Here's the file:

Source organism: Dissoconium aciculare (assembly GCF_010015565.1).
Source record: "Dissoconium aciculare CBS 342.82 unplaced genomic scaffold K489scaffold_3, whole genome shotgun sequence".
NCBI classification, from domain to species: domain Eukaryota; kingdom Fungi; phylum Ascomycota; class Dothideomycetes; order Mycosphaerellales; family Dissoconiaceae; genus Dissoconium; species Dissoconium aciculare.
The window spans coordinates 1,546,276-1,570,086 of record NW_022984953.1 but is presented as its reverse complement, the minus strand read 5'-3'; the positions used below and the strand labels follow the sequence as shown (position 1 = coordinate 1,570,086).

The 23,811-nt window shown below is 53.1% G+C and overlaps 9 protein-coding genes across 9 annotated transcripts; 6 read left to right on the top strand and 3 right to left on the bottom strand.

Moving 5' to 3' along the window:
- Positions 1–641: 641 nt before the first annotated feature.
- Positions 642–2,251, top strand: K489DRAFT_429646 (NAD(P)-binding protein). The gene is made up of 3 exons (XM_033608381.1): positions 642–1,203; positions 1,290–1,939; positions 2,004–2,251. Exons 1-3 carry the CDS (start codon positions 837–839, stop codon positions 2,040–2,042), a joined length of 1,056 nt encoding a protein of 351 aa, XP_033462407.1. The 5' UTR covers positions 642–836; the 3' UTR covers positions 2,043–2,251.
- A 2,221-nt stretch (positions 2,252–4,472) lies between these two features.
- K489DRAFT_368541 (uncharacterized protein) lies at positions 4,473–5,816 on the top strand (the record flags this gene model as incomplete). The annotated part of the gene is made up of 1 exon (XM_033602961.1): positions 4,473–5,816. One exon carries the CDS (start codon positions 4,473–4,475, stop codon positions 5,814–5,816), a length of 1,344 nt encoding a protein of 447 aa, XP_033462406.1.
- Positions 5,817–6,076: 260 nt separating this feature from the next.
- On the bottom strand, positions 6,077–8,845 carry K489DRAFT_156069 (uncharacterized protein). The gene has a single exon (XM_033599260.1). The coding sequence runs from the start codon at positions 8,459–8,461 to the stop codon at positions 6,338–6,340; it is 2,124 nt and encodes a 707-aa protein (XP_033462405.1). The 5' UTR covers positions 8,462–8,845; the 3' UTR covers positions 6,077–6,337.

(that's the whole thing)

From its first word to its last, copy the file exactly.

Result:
Source organism: Dissoconium aciculare (assembly GCF_010015565.1).
Source record: "Dissoconium aciculare CBS 342.82 unplaced genomic scaffold K489scaffold_3, whole genome shotgun sequence".
NCBI classification, from domain to species: domain Eukaryota; kingdom Fungi; phylum Ascomycota; class Dothideomycetes; order Mycosphaerellales; family Dissoconiaceae; genus Dissoconium; species Dissoconium aciculare.
The window spans coordinates 1,546,276-1,570,086 of record NW_022984953.1 but is presented as its reverse complement, the minus strand read 5'-3'; the positions used below and the strand labels follow the sequence as shown (position 1 = coordinate 1,570,086).

The 23,811-nt window shown below is 53.1% G+C and overlaps 9 protein-coding genes across 9 annotated transcripts; 6 read left to right on the top strand and 3 right to left on the bottom strand.

Moving 5' to 3' along the window:
- Positions 1–641: 641 nt before the first annotated feature.
- Positions 642–2,251, top strand: K489DRAFT_429646 (NAD(P)-binding protein). The gene is made up of 3 exons (XM_033608381.1): positions 642–1,203; positions 1,290–1,939; positions 2,004–2,251. Exons 1-3 carry the CDS (start codon positions 837–839, stop codon positions 2,040–2,042), a joined length of 1,056 nt encoding a protein of 351 aa, XP_033462407.1. The 5' UTR covers positions 642–836; the 3' UTR covers positions 2,043–2,251.
- A 2,221-nt stretch (positions 2,252–4,472) lies between these two features.
- K489DRAFT_368541 (uncharacterized protein) lies at positions 4,473–5,816 on the top strand (the record flags this gene model as incomplete). The annotated part of the gene is made up of 1 exon (XM_033602961.1): positions 4,473–5,816. One exon carries the CDS (start codon positions 4,473–4,475, stop codon positions 5,814–5,816), a length of 1,344 nt encoding a protein of 447 aa, XP_033462406.1.
- Positions 5,817–6,076: 260 nt separating this feature from the next.
- On the bottom strand, positions 6,077–8,845 carry K489DRAFT_156069 (uncharacterized protein). The gene has a single exon (XM_033599260.1). The coding sequence runs from the start codon at positions 8,459–8,461 to the stop codon at positions 6,338–6,340; it is 2,124 nt and encodes a 707-aa protein (XP_033462405.1). The 5' UTR covers positions 8,462–8,845; the 3' UTR covers positions 6,077–6,337.